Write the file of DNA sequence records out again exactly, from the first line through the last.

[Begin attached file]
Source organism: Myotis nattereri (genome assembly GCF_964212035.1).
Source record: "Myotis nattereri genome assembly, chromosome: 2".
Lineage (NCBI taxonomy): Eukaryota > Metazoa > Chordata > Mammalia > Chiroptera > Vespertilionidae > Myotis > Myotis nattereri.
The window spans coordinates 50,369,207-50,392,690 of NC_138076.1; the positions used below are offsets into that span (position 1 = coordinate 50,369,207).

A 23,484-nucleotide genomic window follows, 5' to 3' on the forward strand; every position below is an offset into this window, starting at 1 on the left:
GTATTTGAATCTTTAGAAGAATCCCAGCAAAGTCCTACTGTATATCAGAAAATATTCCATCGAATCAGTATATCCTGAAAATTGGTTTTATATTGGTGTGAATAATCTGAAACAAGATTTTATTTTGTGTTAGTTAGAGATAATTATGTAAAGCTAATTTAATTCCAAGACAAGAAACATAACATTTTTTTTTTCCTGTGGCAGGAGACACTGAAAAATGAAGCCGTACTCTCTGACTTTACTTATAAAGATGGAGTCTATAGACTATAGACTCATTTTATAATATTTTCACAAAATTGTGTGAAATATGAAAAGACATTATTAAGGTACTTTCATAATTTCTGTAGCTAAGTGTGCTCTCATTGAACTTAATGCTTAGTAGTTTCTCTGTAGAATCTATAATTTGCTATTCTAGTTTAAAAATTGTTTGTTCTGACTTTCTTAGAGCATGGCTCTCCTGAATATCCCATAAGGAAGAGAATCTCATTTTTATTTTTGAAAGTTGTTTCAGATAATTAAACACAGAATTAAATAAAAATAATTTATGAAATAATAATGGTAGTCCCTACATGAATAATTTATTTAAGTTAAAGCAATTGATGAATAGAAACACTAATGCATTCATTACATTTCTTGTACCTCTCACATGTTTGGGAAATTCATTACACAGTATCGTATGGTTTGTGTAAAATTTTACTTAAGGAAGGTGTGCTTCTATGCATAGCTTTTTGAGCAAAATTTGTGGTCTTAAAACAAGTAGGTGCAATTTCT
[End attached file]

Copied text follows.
Source organism: Myotis nattereri (genome assembly GCF_964212035.1).
Source record: "Myotis nattereri genome assembly, chromosome: 2".
Lineage (NCBI taxonomy): Eukaryota > Metazoa > Chordata > Mammalia > Chiroptera > Vespertilionidae > Myotis > Myotis nattereri.
The window spans coordinates 50,369,207-50,392,690 of NC_138076.1; the positions used below are offsets into that span (position 1 = coordinate 50,369,207).

A 23,484-nucleotide genomic window follows, 5' to 3' on the forward strand; every position below is an offset into this window, starting at 1 on the left:
GTATTTGAATCTTTAGAAGAATCCCAGCAAAGTCCTACTGTATATCAGAAAATATTCCATCGAATCAGTATATCCTGAAAATTGGTTTTATATTGGTGTGAATAATCTGAAACAAGATTTTATTTTGTGTTAGTTAGAGATAATTATGTAAAGCTAATTTAATTCCAAGACAAGAAACATAACATTTTTTTTTTCCTGTGGCAGGAGACACTGAAAAATGAAGCCGTACTCTCTGACTTTACTTATAAAGATGGAGTCTATAGACTATAGACTCATTTTATAATATTTTCACAAAATTGTGTGAAATATGAAAAGACATTATTAAGGTACTTTCATAATTTCTGTAGCTAAGTGTGCTCTCATTGAACTTAATGCTTAGTAGTTTCTCTGTAGAATCTATAATTTGCTATTCTAGTTTAAAAATTGTTTGTTCTGACTTTCTTAGAGCATGGCTCTCCTGAATATCCCATAAGGAAGAGAATCTCATTTTTATTTTTGAAAGTTGTTTCAGATAATTAAACACAGAATTAAATAAAAATAATTTATGAAATAATAATGGTAGTCCCTACATGAATAATTTATTTAAGTTAAAGCAATTGATGAATAGAAACACTAATGCATTCATTACATTTCTTGTACCTCTCACATGTTTGGGAAATTCATTACACAGTATCGTATGGTTTGTGTAAAATTTTACTTAAGGAAGGTGTGCTTCTATGCATAGCTTTTTGAGCAAAATTTGTGGTCTTAAAACAAGTAGGTGCAATTTCT